To have disposable income means that money is left over once all the essential bills and costs of living are paid. It’s a luxury to have and people have varying degrees of it, but in any case, you’ll want to learn more about how to manage it to make it go further.
How to calculate disposable income
Calculating how much disposable income you actually have is the starting point to better understanding your finances, and yet many never get around to figuring out the exact amount they have left over.
If you’re paid monthly or can easily calculate a figure for earnings per month, then that’s a good place to start. The other sum you’ll need is your monthly expenses.
Your expenses are basically all of the crucial payments you need to make, such as rent or mortgage, bills, food and groceries, tax, insurance and so on. Calculate this figure, which should be similar every month, then take it away from your total income. This will leave you with your disposable income.
Monthly Income – Monthly Expenses = Disposable Income
Your disposable income represents the money you have left over once all of the crucial payments. It’s the money you can choose to spend or save.
Bankroll management and budgeting
In the world of casino games like roulette, players employ a strategy known as bankroll management to regulate their spending. Bankroll management involves only placing bets that you can afford to lose and spreading the cost of bets so that the amount kept aside goes further. For instance, online roulette is one of the most popular online casino games and is enjoyed by players around the world. Yet, when indulging in it, proper bankroll management is recommended.
But bankroll management, as well as being a piece of practical advice for spending, also brings us to our next point, which is budgeting.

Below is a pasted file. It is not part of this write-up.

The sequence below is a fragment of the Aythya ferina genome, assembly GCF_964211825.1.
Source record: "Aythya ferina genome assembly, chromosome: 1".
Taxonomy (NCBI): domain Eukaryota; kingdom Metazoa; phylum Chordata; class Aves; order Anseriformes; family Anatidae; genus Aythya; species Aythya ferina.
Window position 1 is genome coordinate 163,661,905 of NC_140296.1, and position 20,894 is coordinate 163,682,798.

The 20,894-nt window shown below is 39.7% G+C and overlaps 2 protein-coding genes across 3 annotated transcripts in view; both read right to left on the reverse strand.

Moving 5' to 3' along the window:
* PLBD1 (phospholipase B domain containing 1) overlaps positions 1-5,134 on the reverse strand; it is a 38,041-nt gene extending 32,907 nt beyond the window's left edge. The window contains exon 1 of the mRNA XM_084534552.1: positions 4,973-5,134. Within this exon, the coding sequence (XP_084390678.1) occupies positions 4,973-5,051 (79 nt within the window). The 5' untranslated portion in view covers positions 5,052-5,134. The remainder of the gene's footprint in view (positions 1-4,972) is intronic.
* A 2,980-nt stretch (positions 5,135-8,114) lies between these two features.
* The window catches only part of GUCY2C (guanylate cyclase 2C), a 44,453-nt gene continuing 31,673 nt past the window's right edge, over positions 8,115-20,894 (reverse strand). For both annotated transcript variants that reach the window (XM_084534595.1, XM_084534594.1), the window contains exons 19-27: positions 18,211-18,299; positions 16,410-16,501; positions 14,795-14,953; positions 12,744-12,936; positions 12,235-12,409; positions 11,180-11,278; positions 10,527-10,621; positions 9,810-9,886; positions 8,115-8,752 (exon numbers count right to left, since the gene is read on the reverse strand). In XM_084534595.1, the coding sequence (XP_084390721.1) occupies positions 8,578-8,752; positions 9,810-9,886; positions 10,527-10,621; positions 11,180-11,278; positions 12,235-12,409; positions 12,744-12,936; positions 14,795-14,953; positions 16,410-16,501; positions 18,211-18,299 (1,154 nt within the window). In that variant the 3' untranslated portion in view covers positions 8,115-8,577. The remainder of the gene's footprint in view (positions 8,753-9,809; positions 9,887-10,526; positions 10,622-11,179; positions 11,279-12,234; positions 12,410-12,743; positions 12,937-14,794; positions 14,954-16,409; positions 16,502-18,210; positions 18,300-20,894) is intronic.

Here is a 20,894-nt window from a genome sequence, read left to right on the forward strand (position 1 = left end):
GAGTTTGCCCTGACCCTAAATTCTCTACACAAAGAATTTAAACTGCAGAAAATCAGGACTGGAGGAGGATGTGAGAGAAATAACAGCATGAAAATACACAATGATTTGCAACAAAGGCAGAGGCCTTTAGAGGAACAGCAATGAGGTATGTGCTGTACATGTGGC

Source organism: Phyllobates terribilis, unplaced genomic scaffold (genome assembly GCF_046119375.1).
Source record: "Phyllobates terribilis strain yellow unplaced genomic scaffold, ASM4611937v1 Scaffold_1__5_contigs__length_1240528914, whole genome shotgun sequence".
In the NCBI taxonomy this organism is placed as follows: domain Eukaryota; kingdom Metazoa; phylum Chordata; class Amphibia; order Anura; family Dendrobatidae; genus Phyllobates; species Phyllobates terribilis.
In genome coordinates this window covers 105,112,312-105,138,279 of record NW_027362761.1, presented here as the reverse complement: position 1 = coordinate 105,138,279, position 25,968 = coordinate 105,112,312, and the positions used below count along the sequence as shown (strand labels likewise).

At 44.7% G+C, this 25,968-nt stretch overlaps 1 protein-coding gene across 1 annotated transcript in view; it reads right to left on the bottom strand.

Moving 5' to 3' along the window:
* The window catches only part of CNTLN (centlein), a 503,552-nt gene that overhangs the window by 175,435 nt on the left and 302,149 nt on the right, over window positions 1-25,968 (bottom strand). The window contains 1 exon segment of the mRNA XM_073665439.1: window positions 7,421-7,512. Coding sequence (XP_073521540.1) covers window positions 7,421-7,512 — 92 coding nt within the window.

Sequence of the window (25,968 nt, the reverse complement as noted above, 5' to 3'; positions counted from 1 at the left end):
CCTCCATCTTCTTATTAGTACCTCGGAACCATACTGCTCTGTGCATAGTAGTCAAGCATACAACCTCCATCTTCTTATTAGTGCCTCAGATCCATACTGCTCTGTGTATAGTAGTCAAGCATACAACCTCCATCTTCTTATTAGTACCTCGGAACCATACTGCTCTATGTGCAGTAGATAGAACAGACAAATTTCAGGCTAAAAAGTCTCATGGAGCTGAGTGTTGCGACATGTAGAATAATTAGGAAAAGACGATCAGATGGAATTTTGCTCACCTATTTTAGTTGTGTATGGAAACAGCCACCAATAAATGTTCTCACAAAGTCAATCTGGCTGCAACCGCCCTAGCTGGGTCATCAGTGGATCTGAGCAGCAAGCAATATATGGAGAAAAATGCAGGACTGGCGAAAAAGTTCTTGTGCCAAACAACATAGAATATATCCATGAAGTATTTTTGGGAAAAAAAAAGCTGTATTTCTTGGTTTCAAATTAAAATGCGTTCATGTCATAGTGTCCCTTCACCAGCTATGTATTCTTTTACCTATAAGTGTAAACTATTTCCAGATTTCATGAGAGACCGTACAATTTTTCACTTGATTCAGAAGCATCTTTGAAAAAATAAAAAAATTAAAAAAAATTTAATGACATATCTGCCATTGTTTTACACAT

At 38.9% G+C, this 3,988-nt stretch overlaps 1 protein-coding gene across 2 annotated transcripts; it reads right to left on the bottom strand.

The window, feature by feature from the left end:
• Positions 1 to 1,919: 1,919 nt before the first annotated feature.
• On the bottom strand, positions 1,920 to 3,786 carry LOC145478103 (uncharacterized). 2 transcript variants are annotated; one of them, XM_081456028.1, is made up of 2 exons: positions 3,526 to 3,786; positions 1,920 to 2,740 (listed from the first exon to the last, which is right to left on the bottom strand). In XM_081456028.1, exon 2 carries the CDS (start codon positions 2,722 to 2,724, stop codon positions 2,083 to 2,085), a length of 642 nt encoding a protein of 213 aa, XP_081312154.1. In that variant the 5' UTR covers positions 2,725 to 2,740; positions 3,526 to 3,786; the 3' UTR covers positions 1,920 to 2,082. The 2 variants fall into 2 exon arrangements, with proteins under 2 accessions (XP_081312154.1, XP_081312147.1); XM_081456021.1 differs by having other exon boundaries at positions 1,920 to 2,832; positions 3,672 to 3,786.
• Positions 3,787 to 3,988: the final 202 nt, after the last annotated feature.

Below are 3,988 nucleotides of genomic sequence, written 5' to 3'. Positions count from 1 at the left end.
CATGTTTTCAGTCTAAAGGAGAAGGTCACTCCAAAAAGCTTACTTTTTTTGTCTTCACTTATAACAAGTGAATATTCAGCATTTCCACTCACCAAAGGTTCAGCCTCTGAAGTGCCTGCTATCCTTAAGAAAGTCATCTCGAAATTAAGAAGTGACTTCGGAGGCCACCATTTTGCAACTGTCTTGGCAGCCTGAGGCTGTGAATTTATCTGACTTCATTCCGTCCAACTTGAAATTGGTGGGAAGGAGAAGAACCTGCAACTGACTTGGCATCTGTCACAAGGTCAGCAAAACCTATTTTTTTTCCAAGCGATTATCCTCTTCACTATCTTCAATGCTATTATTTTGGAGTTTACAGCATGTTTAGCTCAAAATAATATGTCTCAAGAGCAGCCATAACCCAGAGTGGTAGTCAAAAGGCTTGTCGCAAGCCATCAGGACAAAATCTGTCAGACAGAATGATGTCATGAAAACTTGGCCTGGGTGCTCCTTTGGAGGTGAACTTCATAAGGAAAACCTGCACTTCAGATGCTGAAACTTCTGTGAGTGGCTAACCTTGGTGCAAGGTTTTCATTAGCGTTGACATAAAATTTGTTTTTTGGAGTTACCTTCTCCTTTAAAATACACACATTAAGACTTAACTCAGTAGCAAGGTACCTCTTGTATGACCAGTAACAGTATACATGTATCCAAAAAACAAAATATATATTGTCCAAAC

Budgeting is much like bankroll management. You have a certain amount to spend, but you don’t want to spend it all at once. You want to use it in a way that maximizes enjoyment and the potential for positive outcomes. How you budget your disposable income will make all the difference to your lifestyle.
How to budget your disposable income
There are many recommended guidelines for budgeting. One is the 50-30-20 approach. Using this guideline, you would put aside 50 percent of your income for needs, 30 percent for wants, and 20 percent for savings, investments, or for the repayment of debt.
This can be useful for some people as a general approach. We’ve already covered the 50 percent for needs, which is your monthly expenses. You would then allocate 30 percent to wants, which could be anything from personal gifts to weekly hobbies, and 20 percent to financial goals.
The problem here is that this approach doesn’t take into account people’s individual circumstances. If your expenses are high relative to your income, you may need to put aside more than 50 percent. In that case, your wants or savings percentages would drop. Similarly, if debts are at a high, it’s worth allocating more to their repayment and shaving off from the ‘wants’ category.
To take a more individual approach to manage disposable income, you’ll need to work out for yourself how these three categories interact.
You’ve already prioritised your main expenses, which should include high-interest debt. Now you want to think about how best to budget your disposable income over the course of the month.
Start by thinking about your priorities.
These could be similar every month, such as would be the case with regular hobbies. If you want to make sure you always have enough for a fortnightly fishing trip or weekly meal out, then calculate the costs of those and immediately deduct them from your disposable income.
You should also include unique events and ‘wants’ in this category. For example, if a good friend’s birthday is on the horizon, or a rare showing at the theatre you don’t want to miss, then deduct these costs.
Gradually work through your priorities for the month to get an idea of what you can afford. By budgeting this way, you can get the most enjoyment out of your money.
Savings and financial goals
You don’t have to spend every little bit of your monthly disposable income. That’s not the goal. If you can afford it and have money left over, it’s wise to save.
Savings can serve as a financial cushion if you need to pivot, or they can be used to make major life transitions like getting a mortgage. You may also want to consider investment opportunities, although these should be thoroughly researched and, to bring bankroll management into it again, always within your means.
It’s up to you to decide how much you want to set aside for savings and again it will depend on your circumstances. In any case, putting whatever you can afford aside once your expenses and most of your wants are taken care of will leave you in a better position in the future.